At the moment most antibiotics are initiated without waiting for the microbiological result, if they are thought to be clinically necessary.
Quite right too.
This is so called “empirical therapy”.
There is a good reason for this. Traditionally, microbiology tests have neither been good enough nor fast enough to make the antibiotic prescription dependent on the result.
Take for example the patient who sees his GP with a productive cough and fevers. The GP is not going to say to the patient “Let’s just wait a few days until we get the sputum culture result back. By the way there is a good chance it will be negative even if you do happen to have a pneumonia. And on the flipside, if it does grow something it might just represent the bacteria in your throat.”
No chance…, the GP will simply prescribe an antibiotic based on the most likely pathogens, and also the local antibiotic susceptibility patterns.
Along the same lines, the GP is not going to say to the patient a couple of days later. “Your sputum sample has come back negative, so let’s stop your antibiotic.” Sputum cultures are nowhere near sensitive enough to allow this approach.
On the very odd occasion, the treatment will actually change as a consequence of the microbiology result, if there happens to be an unusual or resistant organism.
And sputa are only one sample type. Ear swabs, peri-anal swabs, & ulcer swabs probably have even less impact on patient management…
In fact for the vast majority of samples (probably > 95%) that get processed by the microbiology laboratory, the impact on patient management is rather small indeed.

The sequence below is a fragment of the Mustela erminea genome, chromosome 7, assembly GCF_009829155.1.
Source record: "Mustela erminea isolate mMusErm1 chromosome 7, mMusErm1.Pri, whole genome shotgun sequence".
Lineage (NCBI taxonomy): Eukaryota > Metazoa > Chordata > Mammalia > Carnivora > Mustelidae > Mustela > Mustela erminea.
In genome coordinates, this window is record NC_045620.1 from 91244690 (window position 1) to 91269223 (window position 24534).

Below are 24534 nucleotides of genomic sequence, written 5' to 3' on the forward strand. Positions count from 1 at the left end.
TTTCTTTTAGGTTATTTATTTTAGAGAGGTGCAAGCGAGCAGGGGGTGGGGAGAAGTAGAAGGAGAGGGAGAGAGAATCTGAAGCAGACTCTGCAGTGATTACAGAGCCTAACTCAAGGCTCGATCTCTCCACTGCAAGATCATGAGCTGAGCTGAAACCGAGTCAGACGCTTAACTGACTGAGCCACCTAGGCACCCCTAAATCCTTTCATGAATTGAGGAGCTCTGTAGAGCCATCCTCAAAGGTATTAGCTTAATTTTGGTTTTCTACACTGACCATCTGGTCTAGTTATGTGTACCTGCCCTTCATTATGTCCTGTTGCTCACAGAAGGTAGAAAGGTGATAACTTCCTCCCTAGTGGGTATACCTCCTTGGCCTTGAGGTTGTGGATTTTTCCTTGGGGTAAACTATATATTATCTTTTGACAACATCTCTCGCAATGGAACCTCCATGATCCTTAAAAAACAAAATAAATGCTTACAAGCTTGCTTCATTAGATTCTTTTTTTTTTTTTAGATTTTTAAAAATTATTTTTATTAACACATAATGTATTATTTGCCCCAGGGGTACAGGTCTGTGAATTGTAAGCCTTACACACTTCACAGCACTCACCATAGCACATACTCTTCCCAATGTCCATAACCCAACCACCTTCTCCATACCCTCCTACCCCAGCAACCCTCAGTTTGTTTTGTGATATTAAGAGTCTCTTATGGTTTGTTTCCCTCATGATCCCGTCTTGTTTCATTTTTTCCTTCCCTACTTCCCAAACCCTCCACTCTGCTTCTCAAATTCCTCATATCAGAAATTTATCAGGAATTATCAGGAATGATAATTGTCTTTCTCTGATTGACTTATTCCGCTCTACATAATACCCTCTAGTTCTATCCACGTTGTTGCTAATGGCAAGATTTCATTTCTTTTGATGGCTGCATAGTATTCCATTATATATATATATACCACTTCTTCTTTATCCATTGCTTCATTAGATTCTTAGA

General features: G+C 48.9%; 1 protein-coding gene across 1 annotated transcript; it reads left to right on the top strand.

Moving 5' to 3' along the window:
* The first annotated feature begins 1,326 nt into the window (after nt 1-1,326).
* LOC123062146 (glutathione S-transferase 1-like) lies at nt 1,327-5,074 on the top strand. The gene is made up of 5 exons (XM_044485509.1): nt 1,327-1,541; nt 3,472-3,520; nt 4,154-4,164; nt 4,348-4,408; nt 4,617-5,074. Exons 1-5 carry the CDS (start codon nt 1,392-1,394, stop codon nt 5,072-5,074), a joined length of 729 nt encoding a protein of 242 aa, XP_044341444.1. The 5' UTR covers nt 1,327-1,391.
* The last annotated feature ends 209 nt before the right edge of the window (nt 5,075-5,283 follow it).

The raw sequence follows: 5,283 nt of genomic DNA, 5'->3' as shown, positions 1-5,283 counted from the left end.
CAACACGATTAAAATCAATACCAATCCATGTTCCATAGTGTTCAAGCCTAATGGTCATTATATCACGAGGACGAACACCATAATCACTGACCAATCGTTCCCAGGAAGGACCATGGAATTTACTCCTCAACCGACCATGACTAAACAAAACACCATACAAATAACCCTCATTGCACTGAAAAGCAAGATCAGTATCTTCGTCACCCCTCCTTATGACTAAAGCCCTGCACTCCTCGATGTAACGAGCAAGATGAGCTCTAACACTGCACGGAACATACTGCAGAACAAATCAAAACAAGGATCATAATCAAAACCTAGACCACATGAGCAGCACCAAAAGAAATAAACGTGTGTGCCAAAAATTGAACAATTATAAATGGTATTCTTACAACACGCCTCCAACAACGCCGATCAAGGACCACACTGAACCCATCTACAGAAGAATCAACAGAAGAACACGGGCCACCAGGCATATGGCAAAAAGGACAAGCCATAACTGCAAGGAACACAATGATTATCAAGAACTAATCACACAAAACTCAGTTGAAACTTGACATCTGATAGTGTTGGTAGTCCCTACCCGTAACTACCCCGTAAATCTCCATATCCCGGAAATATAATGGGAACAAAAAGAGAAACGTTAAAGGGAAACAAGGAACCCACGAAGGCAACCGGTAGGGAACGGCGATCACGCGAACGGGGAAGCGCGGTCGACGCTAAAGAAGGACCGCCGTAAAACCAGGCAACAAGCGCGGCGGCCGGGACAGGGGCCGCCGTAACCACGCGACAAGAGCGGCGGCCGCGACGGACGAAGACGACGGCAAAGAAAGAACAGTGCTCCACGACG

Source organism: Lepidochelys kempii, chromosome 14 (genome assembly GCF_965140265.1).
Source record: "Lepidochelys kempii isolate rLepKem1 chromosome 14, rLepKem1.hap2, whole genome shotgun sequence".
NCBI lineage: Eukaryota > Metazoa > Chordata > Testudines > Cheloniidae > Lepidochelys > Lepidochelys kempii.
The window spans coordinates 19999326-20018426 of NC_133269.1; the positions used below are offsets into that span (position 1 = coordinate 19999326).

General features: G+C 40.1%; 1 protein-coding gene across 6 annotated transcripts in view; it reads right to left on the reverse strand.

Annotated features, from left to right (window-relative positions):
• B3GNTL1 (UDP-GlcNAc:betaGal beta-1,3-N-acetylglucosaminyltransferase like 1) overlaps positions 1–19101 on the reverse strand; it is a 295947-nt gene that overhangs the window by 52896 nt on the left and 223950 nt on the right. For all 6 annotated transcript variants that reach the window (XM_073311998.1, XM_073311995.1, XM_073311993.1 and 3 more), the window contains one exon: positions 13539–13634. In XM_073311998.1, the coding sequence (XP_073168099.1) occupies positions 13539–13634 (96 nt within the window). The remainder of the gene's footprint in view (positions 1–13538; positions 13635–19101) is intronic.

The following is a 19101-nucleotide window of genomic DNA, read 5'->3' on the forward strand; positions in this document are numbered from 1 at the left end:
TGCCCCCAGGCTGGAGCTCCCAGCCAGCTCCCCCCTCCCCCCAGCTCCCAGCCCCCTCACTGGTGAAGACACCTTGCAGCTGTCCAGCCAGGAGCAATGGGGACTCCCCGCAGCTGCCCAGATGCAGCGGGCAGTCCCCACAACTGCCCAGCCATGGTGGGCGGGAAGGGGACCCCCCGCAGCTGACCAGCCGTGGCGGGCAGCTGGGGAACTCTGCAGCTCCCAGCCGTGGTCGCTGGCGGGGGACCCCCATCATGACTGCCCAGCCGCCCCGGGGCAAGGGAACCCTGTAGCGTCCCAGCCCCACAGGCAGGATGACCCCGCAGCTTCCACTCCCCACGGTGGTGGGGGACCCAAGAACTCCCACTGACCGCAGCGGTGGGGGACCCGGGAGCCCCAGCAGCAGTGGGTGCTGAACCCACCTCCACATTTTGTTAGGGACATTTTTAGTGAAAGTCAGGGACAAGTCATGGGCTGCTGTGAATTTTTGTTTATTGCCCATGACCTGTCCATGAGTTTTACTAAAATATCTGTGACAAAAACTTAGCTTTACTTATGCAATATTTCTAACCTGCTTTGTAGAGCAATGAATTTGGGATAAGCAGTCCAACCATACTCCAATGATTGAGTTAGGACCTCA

However change is coming on to the horizon. The newer microbiological tests, and in particular the polymerase chain reaction (PCR) assays, are both fast enough and sensitive enough to start genuinely impacting on patient management right at the time of prescribing.
Take the following potential examples:
- Macrolide antibiotics could be witheld in a patient with suspected whooping cough until the Bordetella pertussis PCR is back.
- Patients with urethral discharge and suspected gonorrhoea would only be treated if the Neisseria gonorrhoeae PCR result comes back positive.
- Patients with meningo-encephalitis could have acyclovir to cover HSV, dependent on the CSF viral panel result.
- Legionella cover in a patient with moderate to severe community acquired pneumonia could be dependent on the result of the Legionella PCR in a sputum sample.
These are all tests which, if performed quickly enough, can significantly reduce the amount of antibiotics given to the tested cohort, so they all have potential to play a big part in any antimicrobial stewardship program.
So we need to get such assays into our microbiology laboratories, whatever it takes.
Microbiology matters, but we need to ensure that we utilise new tests and technology to make it matter even more…